The V&A has a major medieval embroidery exhibition, with treasures returning to England for the first time since the Middle Ages. Opus Anglicanum: Masterpieces of English Medieval Embroidery opens on 1 October and displays over 100 exquisite hand-made objects associated with some of the most notable figures of the Middle Ages, from Edward I and his Queen Eleanor of Castile to Edward the Black Prince and the sainted martyr Thomas Becket.

    Latin for 'English work', the phrase 'opus anglicanum' was first coined in the 13th century to describe the highly-prized and luxurious embroideries made in England of silk with gold and silver thread, teeming with elaborate imagery. The V&A holds the largest collection of these works in the world and the exhibition sheds significant new light on the tools, materials and makers behind these sumptuous embroideries, many of whom were women based in the City of London – medieval England's creative hub.


    There are two opportunities to visit the Natural History Museum at night this month.

    On 14 October it's the Natural History Museum After Hours Club for Grown-ups which offers an evening of retro fun including a torch-lit trail, lots of arts and crafts and a silent disco next to Dippy the Diplodocus.

    And as part of the annual Museums at Night (27-29 October 2016), which takes place across the UK, there's a Discovery Lates at the Natural History Museum on 28 October. You can meet scientists and experts while touring the museum's collections.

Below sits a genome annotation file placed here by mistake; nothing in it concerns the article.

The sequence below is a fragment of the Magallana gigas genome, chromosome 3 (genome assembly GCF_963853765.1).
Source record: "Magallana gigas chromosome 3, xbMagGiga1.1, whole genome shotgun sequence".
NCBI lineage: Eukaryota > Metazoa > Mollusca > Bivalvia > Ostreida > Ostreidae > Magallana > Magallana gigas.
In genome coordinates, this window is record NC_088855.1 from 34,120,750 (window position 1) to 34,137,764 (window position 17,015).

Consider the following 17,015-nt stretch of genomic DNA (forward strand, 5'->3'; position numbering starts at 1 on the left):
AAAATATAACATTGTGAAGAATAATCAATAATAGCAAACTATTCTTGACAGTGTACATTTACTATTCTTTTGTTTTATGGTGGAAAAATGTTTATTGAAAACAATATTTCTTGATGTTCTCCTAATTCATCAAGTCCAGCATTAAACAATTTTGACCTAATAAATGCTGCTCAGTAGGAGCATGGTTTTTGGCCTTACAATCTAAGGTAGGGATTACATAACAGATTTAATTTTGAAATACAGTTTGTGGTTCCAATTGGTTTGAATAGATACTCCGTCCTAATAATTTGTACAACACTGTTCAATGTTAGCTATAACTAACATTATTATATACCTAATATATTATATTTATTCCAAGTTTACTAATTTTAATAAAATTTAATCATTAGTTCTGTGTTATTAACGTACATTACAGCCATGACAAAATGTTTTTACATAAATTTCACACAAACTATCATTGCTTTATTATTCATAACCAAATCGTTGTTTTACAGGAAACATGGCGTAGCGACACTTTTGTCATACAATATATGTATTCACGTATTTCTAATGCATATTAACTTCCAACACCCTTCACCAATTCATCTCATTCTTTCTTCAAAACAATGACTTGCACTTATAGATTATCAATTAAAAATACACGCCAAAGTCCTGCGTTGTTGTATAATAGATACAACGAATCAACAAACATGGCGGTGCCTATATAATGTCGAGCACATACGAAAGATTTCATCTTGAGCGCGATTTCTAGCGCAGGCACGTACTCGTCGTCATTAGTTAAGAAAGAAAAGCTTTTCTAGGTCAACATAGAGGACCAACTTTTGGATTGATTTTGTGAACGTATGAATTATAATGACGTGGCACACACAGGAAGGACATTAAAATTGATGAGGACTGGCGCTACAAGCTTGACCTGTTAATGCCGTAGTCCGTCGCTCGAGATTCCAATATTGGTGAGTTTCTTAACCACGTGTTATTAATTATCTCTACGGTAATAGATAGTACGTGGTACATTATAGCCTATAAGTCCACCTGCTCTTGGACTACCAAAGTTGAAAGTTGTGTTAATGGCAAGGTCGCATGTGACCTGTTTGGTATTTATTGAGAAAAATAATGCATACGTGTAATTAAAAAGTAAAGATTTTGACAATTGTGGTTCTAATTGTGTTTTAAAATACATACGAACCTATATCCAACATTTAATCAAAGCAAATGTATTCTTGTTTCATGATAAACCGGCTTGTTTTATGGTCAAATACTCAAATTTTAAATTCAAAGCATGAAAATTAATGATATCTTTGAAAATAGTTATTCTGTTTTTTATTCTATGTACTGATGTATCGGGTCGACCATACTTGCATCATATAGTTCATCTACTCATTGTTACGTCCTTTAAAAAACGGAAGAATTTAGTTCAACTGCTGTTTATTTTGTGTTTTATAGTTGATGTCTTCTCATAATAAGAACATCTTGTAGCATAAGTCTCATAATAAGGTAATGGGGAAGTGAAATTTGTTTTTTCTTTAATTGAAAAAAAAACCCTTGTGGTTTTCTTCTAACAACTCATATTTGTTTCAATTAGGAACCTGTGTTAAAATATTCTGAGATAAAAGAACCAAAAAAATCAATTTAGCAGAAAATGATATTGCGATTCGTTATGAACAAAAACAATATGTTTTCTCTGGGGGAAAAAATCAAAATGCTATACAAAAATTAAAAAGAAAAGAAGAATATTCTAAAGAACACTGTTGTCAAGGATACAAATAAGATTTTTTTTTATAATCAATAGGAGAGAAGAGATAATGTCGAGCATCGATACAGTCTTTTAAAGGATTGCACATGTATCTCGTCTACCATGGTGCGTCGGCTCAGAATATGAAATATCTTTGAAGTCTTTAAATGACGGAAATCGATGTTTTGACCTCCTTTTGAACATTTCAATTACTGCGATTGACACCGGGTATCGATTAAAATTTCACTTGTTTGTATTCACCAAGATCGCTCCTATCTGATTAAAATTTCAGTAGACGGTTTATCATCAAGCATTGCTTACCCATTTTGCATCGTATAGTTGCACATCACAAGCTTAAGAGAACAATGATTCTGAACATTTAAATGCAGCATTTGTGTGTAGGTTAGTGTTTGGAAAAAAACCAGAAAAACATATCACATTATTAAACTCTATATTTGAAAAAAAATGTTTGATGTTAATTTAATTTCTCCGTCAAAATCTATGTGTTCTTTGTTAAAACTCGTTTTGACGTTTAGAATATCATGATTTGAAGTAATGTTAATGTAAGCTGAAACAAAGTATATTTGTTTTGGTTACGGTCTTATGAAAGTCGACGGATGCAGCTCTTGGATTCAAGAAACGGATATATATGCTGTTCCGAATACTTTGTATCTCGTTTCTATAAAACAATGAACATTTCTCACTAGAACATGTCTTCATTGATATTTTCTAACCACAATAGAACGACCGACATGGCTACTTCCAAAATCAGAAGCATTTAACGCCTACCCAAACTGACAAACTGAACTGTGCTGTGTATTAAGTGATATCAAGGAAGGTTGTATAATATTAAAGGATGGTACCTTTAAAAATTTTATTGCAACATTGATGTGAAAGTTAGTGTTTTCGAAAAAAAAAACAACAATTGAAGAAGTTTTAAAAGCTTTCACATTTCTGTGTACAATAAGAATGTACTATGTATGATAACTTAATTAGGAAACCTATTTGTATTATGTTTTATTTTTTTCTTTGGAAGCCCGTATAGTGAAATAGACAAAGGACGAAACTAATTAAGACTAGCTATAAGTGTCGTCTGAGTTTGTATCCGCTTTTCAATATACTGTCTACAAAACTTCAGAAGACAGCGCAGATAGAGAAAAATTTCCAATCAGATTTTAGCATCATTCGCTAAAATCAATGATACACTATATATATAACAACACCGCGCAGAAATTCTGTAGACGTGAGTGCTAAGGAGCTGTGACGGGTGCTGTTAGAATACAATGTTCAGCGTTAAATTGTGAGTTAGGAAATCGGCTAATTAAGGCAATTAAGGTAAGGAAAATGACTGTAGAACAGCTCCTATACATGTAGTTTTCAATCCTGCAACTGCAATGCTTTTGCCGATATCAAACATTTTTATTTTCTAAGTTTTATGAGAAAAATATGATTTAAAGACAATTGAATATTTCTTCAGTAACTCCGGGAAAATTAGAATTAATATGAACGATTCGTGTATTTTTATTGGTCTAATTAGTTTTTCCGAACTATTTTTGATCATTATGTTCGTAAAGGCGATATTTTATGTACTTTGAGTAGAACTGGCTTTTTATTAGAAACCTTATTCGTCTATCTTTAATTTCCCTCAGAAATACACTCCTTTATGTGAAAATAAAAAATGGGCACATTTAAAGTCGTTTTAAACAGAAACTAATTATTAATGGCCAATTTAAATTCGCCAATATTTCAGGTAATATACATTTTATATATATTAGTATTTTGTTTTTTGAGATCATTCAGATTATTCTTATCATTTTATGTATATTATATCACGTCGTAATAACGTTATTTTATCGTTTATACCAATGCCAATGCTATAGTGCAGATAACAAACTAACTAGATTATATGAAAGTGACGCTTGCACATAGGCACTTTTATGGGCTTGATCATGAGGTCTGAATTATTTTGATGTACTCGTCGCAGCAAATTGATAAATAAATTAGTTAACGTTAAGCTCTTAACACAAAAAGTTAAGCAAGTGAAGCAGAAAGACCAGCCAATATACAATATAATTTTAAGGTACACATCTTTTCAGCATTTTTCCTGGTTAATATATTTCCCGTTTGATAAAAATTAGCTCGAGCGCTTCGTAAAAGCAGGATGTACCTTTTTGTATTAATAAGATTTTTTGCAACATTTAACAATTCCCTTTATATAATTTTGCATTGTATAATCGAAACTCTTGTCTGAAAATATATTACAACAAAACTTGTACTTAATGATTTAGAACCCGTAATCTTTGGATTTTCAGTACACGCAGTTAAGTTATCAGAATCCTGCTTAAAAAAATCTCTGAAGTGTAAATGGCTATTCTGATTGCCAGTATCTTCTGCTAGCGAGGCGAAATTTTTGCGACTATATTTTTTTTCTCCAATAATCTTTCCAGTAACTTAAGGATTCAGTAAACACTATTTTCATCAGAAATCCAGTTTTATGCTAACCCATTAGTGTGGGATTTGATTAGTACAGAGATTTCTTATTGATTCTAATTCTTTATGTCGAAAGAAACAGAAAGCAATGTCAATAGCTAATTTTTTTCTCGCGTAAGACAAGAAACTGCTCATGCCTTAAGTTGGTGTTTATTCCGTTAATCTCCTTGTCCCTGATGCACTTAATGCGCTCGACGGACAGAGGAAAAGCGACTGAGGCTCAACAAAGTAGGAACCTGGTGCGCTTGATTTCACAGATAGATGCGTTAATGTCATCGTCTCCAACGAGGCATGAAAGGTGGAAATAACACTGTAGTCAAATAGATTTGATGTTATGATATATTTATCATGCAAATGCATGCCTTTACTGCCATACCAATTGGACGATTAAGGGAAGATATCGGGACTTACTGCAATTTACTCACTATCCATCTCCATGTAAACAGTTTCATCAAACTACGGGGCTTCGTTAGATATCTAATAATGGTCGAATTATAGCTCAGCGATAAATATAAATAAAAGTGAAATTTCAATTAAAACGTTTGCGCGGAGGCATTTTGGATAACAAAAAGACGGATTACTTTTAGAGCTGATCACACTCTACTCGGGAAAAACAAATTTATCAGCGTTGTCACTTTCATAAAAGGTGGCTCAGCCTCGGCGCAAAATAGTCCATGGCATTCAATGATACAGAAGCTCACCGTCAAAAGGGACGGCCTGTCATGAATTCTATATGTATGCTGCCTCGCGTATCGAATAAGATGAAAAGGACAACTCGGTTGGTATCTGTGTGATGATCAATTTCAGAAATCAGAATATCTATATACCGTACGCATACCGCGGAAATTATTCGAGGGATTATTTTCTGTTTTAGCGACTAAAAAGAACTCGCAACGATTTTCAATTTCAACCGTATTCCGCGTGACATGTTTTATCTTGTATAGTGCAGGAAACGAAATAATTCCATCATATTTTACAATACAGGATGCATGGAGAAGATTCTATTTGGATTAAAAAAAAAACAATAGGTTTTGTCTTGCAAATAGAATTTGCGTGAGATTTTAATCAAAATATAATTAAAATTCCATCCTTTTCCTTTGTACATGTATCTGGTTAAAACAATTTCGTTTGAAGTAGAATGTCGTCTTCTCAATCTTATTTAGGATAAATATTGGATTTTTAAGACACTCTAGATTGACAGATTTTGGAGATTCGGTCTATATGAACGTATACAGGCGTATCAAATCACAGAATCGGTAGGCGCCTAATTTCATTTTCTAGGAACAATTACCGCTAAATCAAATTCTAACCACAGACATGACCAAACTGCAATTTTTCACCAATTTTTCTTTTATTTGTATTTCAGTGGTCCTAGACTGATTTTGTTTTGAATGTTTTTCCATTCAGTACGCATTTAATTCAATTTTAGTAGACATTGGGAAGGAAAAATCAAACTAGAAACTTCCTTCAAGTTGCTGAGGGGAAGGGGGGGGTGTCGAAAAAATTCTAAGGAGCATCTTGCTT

Throughout the whole of October, it's the London Restaurant Festival. There are interesting 'Restaurant Experiences' such as Restaurant-Hopping Tours, as well as lots of Festival Menus across London. It can be a great opportunity to go to Michelin-starred restaurants at a fixed price.


    As this month does end with Halloween, this is the London Month of the Dead investigating the capital's relationship with its deceased residents.

    There are lots of event planned including a special visit to the bone collection at the Museum of London on 1 October, a Magic Lantern Show at Brompton Cemetery Chapel on 8 October and a Tour of Brompton Cemetery on 29 October with a London historian, folklorist and gravestone expert.

    By choosing to stay at Fraser Suites Queens Gate, you will be in the heart of Kensington, and a short ride away from some of these great events happening in October. Check out our Special Offers and we hope to welcome you soon! 

    You can also explore what is happening near Canary Wharf by clicking here


    Laura Porter writes and contributes to many other publications while maintaining an impressive afternoon tea addiction. You can find Laura on Twitter as @AboutLondon and on Facebook as @AboutLondonLaura.


    Image Credits: Beyond Caravaggio: Lot and his Daughters leaving Sodom, Guido Reni, About 1615-16 © National Gallery, London | Wonderlab: © Science Museum, London| The Syon Cope (1310-1320) © Victoria and Albert Museum, London